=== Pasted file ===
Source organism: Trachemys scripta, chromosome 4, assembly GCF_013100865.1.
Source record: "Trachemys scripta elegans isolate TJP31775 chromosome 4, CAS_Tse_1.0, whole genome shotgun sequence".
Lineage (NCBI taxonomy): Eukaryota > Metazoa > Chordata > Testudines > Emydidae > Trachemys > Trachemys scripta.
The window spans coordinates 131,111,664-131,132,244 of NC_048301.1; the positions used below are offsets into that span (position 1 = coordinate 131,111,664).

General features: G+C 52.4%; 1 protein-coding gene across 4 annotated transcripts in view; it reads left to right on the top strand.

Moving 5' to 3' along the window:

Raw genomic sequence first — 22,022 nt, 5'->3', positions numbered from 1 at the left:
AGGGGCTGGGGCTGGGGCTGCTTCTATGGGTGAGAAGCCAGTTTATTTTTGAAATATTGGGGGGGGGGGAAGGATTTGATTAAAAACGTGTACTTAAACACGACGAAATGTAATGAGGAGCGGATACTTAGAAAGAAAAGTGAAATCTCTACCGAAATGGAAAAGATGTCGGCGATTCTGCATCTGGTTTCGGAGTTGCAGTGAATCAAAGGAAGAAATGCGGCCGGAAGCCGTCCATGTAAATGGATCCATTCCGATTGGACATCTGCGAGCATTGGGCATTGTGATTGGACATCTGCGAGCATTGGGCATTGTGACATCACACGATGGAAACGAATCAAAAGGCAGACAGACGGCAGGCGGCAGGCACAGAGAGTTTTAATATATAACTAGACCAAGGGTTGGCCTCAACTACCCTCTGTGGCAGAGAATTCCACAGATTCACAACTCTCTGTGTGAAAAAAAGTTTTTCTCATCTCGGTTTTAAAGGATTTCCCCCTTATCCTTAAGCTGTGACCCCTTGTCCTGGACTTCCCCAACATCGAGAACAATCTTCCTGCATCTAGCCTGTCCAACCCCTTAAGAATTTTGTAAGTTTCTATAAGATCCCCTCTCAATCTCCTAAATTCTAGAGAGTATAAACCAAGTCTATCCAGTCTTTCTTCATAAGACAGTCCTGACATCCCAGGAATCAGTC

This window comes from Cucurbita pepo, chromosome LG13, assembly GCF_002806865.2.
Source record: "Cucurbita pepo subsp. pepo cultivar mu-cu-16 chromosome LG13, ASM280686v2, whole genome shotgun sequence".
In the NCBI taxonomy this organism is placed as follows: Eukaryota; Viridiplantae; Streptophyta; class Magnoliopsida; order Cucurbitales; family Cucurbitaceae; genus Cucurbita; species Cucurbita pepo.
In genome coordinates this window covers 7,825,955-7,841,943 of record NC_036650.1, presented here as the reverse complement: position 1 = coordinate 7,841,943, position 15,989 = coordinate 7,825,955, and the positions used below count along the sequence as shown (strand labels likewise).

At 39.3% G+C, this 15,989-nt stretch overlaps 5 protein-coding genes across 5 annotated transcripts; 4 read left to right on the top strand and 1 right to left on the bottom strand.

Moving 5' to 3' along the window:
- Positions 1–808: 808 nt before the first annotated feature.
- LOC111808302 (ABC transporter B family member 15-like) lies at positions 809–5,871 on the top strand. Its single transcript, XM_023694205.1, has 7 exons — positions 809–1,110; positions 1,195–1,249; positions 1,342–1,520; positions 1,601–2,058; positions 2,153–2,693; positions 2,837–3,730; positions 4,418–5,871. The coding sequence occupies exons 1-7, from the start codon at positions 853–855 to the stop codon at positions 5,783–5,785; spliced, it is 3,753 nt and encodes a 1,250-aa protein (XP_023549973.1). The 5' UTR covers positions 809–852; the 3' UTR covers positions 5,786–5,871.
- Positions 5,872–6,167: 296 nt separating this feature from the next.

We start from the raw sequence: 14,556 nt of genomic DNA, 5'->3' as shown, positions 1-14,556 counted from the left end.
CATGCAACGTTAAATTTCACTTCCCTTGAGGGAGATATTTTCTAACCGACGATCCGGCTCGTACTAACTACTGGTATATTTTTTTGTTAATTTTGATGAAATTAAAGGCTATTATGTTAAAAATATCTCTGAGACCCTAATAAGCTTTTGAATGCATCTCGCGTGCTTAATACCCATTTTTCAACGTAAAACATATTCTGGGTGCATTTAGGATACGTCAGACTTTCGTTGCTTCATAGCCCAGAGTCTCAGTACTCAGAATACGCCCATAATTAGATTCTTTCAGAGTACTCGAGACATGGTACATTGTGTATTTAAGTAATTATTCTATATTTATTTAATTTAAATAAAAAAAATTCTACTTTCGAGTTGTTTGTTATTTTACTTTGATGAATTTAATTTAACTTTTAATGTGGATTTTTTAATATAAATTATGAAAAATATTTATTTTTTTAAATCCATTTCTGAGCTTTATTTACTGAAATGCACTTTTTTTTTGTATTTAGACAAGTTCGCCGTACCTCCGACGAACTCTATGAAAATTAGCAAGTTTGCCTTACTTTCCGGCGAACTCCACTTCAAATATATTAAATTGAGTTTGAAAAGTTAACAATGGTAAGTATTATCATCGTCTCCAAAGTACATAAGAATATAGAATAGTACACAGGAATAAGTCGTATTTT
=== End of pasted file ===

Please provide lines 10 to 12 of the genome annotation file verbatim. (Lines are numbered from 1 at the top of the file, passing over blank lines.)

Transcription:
Source record: "Cucurbita pepo subsp. pepo cultivar mu-cu-16 chromosome LG13, ASM280686v2, whole genome shotgun sequence".
In the NCBI taxonomy this organism is placed as follows: Eukaryota; Viridiplantae; Streptophyta; class Magnoliopsida; order Cucurbitales; family Cucurbitaceae; genus Cucurbita; species Cucurbita pepo.
In genome coordinates this window covers 7,825,955-7,841,943 of record NC_036650.1, presented here as the reverse complement: position 1 = coordinate 7,841,943, position 15,989 = coordinate 7,825,955, and the positions used below count along the sequence as shown (strand labels likewise).